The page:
If slashed prices aren’t enough to get a mortgage payment in your budget, builders have another offer: A lower mortgage rate.  In response to today’s decades-high interest rates , some builders are now offering “buydowns,” chipping in to get home buyers reduced mortgage rates—at least for a time. (Essentially, the builder prepays the lender the interest for the years the mortgage rate is reduced). NAHB’s data shows that 29% of builders offered mortgage rate buydowns in October. “Many builders are using sales incentives—including mortgage rate buydowns—as a method of addressing housing affordability headwinds,” says Robert Dietz, chief economist at NAHB. Buydowns can be permanent, lasting for the entire term of the loan, but more often—at least with builder buydowns—they’re temporary, lasting for the first one to three years of the mortgage. Home builder Lennar, for example, offers what’s called a 2-1 buy-down. This allows home buyers to reduce their mortgage rate by 2 percentage points in the first year—say, down from 7.5% to 5.5%, for instance—and then by one point the following year. By the third year, the loan would revert to that original 7.5% rate (or you could refinance if rates had become more favorable).  In the above scenario, the buy-down would save you over $10,000 in interest during just the first year of a 30-year loan.  Another perk: Builders are also offering to pitch in on closing costs. These typically clock in around 2% to 6% of your total loan amount, or up to $30,000 on a $500,000 loan. According to the NAHB survey, 35% of builders offered to pay closing costs last month.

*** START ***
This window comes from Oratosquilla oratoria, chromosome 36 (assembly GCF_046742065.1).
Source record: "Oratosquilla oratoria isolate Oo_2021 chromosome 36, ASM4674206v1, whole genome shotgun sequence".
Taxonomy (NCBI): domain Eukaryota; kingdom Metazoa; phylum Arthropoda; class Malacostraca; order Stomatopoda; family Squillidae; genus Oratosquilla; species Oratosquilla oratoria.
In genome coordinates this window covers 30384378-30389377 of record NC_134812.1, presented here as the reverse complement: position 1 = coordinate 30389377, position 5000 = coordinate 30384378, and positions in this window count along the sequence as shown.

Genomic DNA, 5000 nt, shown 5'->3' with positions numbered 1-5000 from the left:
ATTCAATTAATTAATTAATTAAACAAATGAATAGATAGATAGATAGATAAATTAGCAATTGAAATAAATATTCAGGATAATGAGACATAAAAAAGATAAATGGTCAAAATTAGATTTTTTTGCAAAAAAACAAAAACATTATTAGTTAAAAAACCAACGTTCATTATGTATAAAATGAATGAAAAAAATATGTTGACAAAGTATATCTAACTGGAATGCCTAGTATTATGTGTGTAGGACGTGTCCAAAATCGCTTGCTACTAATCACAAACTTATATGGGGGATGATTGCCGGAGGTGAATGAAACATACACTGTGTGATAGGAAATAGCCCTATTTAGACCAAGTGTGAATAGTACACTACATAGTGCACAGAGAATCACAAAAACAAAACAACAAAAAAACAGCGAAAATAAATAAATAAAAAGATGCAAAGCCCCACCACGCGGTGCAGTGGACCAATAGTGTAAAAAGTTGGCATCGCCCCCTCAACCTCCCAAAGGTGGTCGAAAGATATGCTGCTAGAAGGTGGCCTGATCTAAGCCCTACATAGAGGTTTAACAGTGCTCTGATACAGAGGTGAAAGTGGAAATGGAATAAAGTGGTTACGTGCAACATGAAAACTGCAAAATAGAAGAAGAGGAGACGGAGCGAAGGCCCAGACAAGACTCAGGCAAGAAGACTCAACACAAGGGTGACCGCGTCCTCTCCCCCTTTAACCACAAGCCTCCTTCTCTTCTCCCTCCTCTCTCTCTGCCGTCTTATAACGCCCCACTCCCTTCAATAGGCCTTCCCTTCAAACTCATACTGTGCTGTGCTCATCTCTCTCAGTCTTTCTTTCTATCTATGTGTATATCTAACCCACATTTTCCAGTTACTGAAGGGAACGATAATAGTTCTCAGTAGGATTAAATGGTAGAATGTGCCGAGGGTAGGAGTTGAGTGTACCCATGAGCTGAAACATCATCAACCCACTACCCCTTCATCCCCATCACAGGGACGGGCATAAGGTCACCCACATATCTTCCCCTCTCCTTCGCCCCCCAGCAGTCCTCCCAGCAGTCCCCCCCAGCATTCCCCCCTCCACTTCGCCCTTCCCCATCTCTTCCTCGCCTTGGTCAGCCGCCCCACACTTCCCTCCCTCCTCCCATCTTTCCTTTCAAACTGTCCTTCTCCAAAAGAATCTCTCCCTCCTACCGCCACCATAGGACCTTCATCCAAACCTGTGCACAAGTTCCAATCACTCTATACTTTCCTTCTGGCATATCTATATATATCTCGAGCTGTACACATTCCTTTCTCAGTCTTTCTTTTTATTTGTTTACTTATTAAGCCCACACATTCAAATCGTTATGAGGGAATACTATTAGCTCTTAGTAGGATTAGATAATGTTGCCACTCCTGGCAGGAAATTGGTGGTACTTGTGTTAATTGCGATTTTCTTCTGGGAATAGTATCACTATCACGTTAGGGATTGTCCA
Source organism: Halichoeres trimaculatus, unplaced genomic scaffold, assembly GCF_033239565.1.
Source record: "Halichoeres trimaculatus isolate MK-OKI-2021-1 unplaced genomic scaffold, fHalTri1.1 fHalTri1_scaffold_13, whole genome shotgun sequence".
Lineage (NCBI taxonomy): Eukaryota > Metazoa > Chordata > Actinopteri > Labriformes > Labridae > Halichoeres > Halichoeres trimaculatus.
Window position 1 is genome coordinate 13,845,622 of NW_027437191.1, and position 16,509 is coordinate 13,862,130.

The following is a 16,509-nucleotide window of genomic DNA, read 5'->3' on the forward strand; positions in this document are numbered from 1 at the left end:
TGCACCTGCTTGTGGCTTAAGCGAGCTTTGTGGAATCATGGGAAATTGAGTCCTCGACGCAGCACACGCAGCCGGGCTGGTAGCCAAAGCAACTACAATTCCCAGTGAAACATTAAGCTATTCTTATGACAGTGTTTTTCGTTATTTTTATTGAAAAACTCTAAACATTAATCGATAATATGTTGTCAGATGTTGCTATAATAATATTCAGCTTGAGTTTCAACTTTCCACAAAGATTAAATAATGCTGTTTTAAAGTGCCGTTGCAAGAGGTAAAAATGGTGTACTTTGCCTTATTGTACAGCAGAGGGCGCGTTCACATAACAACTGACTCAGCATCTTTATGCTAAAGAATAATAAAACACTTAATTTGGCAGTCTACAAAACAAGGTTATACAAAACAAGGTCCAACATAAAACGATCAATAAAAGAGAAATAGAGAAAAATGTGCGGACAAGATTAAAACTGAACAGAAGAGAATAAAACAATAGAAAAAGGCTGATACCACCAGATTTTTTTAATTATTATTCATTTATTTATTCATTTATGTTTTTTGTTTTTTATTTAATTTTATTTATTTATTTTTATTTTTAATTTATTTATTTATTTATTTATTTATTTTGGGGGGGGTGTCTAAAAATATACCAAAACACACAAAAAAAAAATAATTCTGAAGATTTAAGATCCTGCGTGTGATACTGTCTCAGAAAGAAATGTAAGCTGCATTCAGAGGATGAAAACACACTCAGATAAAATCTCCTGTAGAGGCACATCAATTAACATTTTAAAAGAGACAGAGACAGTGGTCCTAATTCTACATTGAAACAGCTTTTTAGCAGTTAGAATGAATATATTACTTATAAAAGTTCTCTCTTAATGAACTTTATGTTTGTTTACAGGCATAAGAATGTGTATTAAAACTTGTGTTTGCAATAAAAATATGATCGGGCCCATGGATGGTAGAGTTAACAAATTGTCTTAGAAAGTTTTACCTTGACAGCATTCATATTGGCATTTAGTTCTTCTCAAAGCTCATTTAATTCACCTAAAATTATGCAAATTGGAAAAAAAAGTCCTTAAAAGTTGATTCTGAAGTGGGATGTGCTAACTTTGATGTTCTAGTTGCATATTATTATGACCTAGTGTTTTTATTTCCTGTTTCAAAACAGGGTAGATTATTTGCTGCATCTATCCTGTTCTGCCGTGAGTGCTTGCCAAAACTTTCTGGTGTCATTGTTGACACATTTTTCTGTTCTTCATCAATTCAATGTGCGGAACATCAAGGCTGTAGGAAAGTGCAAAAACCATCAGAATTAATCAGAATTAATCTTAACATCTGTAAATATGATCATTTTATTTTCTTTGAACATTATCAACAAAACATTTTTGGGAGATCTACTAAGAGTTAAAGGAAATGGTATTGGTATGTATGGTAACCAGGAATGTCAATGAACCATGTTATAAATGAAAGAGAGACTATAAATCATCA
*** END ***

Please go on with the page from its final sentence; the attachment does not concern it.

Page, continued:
3. New home insurance is more affordable, too

The last way a new home could save you on your mortgage payment has little to do with builders—but instead, how much it costs to insure a property. And according to insurance pros, home insurance premiums —which are typically paid as part of your monthly mortgage payment—are often much more affordable on newer homes than older ones.  “Older homes may have issues like roof leaks,” says Angel Conlin, chief insurance officer at Kin Insurance in Chicago. “New homes, with fresh materials and construction, pose less risk to insurers.” (Just keep in mind: A new home—and new materials—doesn’t necessarily mean the place is perfect. So if you do opt for new construction, always get a home inspection.)  According to data from Policygenius, a new home costs 13% less to insure annually than a 10-year-old one and 32% less than a 30-year-old home. As of 2022, the average premium on a new home was just $1,200 per year. A 30-year-old home’s premium was $1,776.  “If you’re looking at two properties that have a similar size, construction type, and location with the difference being that one was built 30 years after the other,” says Pat Howard, a home insurance expert at Policygenius, “you can likely bank on the newer home having cheaper home insurance premiums.”